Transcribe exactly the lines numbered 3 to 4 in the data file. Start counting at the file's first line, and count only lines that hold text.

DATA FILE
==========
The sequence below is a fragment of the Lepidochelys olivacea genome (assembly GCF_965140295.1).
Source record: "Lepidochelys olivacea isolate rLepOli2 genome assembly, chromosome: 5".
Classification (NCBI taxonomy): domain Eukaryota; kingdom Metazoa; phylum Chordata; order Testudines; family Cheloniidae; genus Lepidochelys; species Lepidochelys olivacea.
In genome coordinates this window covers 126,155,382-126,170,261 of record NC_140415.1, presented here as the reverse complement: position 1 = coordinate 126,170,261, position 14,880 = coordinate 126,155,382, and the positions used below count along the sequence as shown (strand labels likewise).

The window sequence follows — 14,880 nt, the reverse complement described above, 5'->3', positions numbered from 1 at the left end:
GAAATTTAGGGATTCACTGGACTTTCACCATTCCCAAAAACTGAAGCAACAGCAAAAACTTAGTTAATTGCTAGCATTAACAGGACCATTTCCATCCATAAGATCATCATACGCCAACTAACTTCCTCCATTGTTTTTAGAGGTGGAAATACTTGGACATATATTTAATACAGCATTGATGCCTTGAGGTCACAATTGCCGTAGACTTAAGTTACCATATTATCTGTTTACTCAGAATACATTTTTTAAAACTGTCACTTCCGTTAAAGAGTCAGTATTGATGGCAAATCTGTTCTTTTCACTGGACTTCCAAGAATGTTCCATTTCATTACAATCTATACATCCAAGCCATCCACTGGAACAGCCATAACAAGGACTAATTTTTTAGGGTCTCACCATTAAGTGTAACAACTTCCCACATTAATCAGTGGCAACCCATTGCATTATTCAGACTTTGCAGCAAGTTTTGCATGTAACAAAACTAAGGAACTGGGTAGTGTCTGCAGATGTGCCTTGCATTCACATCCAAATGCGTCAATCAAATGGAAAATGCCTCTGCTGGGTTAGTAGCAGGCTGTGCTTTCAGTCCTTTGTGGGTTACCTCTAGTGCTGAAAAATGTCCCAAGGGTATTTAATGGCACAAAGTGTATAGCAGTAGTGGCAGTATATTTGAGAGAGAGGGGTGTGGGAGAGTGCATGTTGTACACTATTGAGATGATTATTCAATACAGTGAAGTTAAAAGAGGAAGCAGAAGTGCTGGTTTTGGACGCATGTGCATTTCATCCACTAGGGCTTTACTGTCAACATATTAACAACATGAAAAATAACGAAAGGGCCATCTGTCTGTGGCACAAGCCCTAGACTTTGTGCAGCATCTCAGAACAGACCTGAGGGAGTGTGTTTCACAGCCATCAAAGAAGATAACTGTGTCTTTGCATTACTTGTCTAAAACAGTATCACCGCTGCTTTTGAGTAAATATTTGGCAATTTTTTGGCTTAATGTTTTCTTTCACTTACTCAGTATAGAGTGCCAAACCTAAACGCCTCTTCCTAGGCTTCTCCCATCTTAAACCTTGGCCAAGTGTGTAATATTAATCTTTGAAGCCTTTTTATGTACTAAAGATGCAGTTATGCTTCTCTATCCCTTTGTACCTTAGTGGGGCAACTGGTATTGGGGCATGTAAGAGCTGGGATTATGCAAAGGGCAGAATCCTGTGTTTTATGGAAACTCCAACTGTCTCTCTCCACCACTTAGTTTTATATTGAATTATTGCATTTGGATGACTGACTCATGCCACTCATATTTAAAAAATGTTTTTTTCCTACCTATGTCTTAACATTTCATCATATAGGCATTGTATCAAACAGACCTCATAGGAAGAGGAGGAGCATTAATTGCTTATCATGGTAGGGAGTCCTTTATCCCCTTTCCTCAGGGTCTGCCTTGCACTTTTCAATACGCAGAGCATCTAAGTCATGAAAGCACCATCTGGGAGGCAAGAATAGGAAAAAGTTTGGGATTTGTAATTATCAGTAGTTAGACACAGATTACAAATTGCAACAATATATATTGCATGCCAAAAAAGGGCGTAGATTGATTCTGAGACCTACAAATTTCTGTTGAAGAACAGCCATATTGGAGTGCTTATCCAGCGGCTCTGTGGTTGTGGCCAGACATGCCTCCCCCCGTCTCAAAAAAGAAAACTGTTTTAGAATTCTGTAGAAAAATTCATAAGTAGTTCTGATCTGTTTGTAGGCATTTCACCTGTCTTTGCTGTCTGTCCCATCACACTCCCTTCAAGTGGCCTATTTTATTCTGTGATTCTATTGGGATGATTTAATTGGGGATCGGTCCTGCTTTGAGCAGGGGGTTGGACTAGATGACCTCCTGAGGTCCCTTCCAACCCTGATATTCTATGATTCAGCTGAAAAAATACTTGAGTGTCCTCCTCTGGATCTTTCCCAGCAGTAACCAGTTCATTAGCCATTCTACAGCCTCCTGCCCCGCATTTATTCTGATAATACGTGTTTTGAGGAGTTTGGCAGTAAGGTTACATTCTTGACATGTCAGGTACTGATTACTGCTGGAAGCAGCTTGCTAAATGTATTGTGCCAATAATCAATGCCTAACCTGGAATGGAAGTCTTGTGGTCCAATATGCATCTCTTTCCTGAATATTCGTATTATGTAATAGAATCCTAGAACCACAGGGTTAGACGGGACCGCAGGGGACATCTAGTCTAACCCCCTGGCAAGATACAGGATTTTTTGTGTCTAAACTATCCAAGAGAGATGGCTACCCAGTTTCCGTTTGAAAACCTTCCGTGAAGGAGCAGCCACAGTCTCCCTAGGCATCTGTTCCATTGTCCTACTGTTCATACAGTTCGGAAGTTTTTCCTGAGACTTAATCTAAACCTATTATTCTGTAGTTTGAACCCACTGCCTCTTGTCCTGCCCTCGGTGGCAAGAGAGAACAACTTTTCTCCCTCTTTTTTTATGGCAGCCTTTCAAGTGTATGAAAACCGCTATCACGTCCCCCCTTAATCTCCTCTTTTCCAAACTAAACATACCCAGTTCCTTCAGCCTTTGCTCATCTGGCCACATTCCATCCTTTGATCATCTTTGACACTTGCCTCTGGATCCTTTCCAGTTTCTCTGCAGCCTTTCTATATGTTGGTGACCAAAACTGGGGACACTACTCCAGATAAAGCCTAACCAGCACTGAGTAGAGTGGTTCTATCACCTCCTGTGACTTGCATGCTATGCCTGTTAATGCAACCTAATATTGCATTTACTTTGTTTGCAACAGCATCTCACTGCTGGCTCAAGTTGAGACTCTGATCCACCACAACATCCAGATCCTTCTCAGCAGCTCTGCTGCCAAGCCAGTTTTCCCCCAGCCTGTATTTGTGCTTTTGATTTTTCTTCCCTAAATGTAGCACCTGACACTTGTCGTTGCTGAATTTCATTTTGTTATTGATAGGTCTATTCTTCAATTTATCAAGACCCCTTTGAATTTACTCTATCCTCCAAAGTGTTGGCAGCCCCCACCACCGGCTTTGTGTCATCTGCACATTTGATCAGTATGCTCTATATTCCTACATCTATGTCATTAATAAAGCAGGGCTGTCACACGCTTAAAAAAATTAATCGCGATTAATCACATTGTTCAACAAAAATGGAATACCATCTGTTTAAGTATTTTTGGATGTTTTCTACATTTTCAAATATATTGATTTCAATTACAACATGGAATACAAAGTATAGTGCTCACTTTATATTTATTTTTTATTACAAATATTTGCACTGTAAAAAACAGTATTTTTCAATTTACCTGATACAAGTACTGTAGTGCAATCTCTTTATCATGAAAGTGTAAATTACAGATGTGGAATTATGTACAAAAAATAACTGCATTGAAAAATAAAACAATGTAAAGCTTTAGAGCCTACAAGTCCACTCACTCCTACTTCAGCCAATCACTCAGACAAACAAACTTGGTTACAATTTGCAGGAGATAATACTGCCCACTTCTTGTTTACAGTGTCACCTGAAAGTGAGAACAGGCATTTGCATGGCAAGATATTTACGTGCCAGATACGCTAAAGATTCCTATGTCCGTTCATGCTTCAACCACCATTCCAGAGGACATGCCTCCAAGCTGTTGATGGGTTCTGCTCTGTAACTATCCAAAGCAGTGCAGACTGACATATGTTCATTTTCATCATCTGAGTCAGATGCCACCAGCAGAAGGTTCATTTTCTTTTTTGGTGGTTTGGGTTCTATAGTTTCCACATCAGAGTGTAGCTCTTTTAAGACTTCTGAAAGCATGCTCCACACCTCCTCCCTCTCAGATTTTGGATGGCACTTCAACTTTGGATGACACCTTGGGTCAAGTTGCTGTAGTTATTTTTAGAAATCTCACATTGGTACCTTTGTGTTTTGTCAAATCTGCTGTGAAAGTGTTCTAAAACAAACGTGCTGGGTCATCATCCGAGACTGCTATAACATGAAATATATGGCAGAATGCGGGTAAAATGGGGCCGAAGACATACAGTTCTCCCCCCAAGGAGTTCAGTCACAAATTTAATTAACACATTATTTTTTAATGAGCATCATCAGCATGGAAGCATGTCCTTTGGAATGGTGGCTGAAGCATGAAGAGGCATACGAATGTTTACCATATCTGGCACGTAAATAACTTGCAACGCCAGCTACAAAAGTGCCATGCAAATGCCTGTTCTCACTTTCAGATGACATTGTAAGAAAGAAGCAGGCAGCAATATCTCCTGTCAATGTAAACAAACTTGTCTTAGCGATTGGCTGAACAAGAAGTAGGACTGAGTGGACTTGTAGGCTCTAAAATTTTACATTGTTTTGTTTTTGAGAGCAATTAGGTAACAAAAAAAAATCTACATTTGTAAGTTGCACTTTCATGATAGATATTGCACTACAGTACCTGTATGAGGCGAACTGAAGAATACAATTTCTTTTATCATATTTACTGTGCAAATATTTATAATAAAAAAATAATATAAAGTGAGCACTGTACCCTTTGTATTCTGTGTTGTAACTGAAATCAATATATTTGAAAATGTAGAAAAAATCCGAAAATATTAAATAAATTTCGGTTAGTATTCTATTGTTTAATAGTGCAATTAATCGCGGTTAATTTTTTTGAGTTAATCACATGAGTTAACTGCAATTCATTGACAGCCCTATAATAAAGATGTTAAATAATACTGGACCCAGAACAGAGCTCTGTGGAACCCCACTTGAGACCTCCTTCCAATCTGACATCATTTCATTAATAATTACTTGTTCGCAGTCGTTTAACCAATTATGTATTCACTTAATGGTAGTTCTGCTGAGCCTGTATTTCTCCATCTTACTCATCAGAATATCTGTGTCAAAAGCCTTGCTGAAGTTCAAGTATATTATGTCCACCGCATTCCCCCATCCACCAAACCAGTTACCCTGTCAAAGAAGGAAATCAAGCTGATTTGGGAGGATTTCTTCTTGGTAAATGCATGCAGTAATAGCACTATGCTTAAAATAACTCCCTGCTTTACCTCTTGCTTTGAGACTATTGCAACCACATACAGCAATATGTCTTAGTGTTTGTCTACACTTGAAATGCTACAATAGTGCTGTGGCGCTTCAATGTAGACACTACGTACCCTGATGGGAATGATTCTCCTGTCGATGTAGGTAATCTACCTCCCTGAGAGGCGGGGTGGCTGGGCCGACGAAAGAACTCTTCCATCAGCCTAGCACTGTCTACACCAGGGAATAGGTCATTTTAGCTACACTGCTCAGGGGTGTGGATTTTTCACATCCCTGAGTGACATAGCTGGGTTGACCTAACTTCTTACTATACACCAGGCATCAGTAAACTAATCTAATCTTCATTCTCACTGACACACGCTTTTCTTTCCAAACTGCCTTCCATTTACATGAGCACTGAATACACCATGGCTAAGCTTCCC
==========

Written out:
Classification (NCBI taxonomy): domain Eukaryota; kingdom Metazoa; phylum Chordata; order Testudines; family Cheloniidae; genus Lepidochelys; species Lepidochelys olivacea.
In genome coordinates this window covers 126,155,382-126,170,261 of record NC_140415.1, presented here as the reverse complement: position 1 = coordinate 126,170,261, position 14,880 = coordinate 126,155,382, and the positions used below count along the sequence as shown (strand labels likewise).